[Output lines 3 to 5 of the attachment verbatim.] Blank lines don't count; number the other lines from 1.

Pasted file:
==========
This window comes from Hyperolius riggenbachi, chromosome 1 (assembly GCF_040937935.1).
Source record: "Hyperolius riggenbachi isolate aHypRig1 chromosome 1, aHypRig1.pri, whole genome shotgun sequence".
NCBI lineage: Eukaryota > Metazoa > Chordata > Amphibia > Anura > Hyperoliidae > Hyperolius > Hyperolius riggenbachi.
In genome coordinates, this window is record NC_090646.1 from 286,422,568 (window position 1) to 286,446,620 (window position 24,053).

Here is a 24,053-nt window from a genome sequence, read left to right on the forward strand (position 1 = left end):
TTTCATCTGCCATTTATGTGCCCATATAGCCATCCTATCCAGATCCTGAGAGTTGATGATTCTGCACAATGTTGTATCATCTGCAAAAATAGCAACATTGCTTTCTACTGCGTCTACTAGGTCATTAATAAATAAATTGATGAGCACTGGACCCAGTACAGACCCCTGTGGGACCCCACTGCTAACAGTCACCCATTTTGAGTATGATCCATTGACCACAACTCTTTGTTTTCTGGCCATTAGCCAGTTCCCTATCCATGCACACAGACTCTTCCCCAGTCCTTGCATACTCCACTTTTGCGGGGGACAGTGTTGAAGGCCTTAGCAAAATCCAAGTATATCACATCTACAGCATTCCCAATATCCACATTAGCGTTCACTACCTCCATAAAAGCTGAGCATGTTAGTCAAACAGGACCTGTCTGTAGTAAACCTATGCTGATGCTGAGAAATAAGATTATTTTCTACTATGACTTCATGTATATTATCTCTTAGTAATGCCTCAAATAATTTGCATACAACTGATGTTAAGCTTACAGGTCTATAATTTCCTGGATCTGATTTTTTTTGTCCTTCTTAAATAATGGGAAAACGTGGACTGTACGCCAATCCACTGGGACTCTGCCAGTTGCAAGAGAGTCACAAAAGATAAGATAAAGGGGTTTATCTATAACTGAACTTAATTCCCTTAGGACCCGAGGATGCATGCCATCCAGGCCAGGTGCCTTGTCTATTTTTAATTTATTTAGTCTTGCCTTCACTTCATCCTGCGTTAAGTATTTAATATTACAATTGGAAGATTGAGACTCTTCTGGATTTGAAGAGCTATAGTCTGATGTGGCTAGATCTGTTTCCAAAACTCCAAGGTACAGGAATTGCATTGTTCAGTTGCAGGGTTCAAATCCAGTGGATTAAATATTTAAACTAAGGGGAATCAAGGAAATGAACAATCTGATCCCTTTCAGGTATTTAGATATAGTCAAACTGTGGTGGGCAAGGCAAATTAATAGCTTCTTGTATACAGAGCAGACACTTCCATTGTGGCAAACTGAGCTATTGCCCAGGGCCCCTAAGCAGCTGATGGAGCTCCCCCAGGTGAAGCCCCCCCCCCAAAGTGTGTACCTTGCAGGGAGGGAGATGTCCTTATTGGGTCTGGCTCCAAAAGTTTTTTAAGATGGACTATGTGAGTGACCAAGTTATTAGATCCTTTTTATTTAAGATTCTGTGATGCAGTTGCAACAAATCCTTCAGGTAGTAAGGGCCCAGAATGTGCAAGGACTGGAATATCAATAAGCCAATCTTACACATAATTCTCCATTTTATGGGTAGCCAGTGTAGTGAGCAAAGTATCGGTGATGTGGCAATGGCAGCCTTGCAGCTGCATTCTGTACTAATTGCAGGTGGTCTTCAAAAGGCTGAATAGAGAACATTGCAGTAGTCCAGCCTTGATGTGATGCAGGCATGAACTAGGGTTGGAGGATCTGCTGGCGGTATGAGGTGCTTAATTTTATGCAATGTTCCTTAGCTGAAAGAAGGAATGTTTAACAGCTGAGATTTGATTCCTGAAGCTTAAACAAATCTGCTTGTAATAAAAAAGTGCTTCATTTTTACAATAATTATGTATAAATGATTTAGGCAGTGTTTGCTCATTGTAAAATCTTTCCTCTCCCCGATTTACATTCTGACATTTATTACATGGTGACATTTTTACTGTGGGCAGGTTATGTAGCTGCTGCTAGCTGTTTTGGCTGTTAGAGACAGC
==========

NCBI lineage: Eukaryota > Metazoa > Chordata > Amphibia > Anura > Hyperoliidae > Hyperolius > Hyperolius riggenbachi.
In genome coordinates, this window is record NC_090646.1 from 286,422,568 (window position 1) to 286,446,620 (window position 24,053).

Here is a 24,053-nt window from a genome sequence, read left to right on the forward strand (position 1 = left end):